The Minha and the Zevah are the two other offerings that are not intended for the expiation of guilt. Together with the Olah, they are the prefiguration of the sacrificial offering of the Mass.
If the whole-burnt offering (Olah) is meant to make the offerer acceptable in the sight of God, then the Minhah, a most sacred offering, is a tribute to God, a sacrificial gift which is brought by the offerer who presents it to the priest. The priest then delivers it to the altar, much like the presentation of the gifts during the Mass.
The Peace Offering (Zevah) is the third most holy offering in which sections of the sacrifice were shared by the priests and donors of the offering, but this sharing could only take place after God's share had been offered to him on the altar. Thus, the Zevah reminds us of the Consecration during Mass, where the priest and the congregation partake of the Eucharist after it has been offered.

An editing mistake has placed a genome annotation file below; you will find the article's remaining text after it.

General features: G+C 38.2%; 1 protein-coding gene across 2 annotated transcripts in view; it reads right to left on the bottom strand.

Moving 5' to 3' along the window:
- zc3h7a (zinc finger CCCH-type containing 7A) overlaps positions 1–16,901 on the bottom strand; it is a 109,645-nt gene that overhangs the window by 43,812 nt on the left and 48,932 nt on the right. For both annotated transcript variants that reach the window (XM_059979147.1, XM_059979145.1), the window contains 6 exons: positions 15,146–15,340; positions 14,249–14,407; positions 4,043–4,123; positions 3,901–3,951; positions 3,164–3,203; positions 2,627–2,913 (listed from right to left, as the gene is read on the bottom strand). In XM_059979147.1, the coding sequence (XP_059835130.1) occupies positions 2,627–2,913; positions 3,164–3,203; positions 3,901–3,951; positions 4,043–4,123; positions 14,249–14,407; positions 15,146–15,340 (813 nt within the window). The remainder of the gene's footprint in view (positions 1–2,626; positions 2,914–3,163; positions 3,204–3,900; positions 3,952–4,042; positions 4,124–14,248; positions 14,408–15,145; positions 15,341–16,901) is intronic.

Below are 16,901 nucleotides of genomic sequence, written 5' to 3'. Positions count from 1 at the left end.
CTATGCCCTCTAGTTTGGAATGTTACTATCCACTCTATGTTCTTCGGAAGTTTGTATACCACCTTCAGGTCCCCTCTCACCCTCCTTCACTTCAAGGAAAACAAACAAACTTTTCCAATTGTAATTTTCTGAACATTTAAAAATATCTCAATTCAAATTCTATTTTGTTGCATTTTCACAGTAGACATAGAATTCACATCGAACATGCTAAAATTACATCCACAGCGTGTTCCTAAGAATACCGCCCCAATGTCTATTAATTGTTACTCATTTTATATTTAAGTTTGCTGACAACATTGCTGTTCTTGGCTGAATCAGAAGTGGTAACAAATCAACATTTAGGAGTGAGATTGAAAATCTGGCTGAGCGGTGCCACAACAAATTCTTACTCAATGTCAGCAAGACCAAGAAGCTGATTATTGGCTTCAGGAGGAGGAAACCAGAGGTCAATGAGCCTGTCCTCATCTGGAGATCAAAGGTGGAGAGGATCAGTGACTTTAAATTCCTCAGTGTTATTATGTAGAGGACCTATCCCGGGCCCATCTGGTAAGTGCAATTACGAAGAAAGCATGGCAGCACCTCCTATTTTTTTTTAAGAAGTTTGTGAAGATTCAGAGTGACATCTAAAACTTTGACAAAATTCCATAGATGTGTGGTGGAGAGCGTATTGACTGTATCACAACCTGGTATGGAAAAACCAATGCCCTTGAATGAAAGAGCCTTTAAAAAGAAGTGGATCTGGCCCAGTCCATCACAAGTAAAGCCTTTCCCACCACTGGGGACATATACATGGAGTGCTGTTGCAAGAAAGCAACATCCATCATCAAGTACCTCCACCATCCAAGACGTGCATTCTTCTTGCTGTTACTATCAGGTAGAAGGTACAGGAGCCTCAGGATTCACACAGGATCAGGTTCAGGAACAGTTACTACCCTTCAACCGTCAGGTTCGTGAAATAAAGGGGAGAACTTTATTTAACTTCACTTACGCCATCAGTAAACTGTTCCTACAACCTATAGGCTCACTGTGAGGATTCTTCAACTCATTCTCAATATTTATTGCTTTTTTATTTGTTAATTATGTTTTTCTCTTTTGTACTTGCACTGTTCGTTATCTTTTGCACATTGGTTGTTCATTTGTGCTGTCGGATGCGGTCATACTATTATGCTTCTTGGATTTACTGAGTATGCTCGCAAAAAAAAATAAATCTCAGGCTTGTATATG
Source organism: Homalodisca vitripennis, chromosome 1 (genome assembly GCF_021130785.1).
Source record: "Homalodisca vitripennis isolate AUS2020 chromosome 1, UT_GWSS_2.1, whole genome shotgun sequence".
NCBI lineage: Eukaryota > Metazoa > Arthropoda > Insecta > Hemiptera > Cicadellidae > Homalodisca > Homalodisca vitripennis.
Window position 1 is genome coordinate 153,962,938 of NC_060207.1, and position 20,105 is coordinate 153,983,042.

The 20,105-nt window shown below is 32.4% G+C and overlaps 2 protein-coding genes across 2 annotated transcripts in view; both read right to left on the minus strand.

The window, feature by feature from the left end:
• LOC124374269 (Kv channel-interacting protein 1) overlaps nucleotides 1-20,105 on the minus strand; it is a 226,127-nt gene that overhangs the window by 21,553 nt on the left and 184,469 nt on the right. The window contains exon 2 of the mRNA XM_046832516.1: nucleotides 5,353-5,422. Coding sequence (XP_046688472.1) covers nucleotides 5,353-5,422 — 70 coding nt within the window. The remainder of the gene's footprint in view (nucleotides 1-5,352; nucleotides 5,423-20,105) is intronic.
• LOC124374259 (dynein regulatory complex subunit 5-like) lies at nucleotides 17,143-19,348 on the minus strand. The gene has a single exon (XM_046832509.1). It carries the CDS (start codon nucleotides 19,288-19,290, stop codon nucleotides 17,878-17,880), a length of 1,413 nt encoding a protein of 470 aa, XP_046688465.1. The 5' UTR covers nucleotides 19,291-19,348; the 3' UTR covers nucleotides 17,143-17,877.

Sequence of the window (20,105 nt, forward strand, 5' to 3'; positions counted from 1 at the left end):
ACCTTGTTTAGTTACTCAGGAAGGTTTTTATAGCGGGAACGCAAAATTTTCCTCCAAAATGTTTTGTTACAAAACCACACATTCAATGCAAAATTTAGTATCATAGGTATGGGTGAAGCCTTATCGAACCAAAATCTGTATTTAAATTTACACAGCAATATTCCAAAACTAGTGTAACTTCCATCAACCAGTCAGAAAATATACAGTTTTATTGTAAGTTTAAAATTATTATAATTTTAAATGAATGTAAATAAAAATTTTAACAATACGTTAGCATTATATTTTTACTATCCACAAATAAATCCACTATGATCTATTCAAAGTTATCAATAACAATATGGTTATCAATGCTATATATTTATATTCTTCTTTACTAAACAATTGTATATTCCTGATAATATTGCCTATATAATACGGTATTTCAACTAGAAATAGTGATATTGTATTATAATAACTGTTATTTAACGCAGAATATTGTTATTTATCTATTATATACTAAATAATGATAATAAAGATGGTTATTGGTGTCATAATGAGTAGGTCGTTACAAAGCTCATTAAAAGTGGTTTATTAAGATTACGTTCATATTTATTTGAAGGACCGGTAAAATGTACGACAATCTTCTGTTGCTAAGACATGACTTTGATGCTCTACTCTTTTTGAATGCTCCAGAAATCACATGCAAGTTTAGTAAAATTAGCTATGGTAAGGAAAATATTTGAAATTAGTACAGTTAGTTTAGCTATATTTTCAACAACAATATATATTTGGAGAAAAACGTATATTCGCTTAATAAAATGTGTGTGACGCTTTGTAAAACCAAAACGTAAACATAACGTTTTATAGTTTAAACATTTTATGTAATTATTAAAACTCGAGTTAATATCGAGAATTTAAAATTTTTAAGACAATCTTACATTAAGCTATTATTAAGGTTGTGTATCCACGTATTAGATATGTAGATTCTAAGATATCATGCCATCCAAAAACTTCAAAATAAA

Once, St. Teresa was overwhelmed with God's Goodness and asked Our Lord "How can I thank you?" Our Lord replied, "ATTEND ONE MASS."
The Olah is Christ, who offered himself as a whole burnt offering for our sake. It is also Baptism, where we die to be born to a new life. The Minhah has become the presentation of the gifts and the Shelamim the Eucharistic meal. Thus, Leviticus was and is still is the promise of better things to come, the symbol of the Liturgy, the greatest act of love and worship we can offer the Trinity.